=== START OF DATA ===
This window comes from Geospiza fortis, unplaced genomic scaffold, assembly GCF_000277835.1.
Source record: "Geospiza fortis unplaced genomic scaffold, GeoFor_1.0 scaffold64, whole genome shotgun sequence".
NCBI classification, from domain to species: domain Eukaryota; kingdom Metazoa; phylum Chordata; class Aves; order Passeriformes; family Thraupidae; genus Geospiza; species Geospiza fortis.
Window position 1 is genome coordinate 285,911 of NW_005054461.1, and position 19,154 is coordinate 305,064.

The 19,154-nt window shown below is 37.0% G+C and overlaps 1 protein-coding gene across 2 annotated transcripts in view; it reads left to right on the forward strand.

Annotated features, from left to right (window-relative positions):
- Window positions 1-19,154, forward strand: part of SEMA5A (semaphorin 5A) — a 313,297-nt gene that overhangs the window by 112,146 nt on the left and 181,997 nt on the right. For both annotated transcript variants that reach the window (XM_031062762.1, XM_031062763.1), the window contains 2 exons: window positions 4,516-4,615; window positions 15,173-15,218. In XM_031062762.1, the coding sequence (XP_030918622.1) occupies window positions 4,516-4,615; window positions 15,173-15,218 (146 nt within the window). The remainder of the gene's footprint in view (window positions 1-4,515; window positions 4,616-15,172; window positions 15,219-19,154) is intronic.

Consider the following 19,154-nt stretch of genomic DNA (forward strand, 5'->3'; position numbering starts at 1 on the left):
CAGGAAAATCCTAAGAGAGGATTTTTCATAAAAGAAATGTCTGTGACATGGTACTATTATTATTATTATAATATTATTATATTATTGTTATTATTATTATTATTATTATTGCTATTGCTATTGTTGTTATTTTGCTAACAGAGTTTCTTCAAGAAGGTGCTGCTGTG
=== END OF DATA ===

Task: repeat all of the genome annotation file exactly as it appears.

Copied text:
This window comes from Geospiza fortis, unplaced genomic scaffold, assembly GCF_000277835.1.
Source record: "Geospiza fortis unplaced genomic scaffold, GeoFor_1.0 scaffold64, whole genome shotgun sequence".
NCBI classification, from domain to species: domain Eukaryota; kingdom Metazoa; phylum Chordata; class Aves; order Passeriformes; family Thraupidae; genus Geospiza; species Geospiza fortis.
Window position 1 is genome coordinate 285,911 of NW_005054461.1, and position 19,154 is coordinate 305,064.

The 19,154-nt window shown below is 37.0% G+C and overlaps 1 protein-coding gene across 2 annotated transcripts in view; it reads left to right on the forward strand.

Annotated features, from left to right (window-relative positions):
- Window positions 1-19,154, forward strand: part of SEMA5A (semaphorin 5A) — a 313,297-nt gene that overhangs the window by 112,146 nt on the left and 181,997 nt on the right. For both annotated transcript variants that reach the window (XM_031062762.1, XM_031062763.1), the window contains 2 exons: window positions 4,516-4,615; window positions 15,173-15,218. In XM_031062762.1, the coding sequence (XP_030918622.1) occupies window positions 4,516-4,615; window positions 15,173-15,218 (146 nt within the window). The remainder of the gene's footprint in view (window positions 1-4,515; window positions 4,616-15,172; window positions 15,219-19,154) is intronic.

Consider the following 19,154-nt stretch of genomic DNA (forward strand, 5'->3'; position numbering starts at 1 on the left):
CAGGAAAATCCTAAGAGAGGATTTTTCATAAAAGAAATGTCTGTGACATGGTACTATTATTATTATTATAATATTATTATATTATTGTTATTATTATTATTATTATTATTGCTATTGCTATTGTTGTTATTTTGCTAACAGAGTTTCTTCAAGAAGGTGCTGCTGTG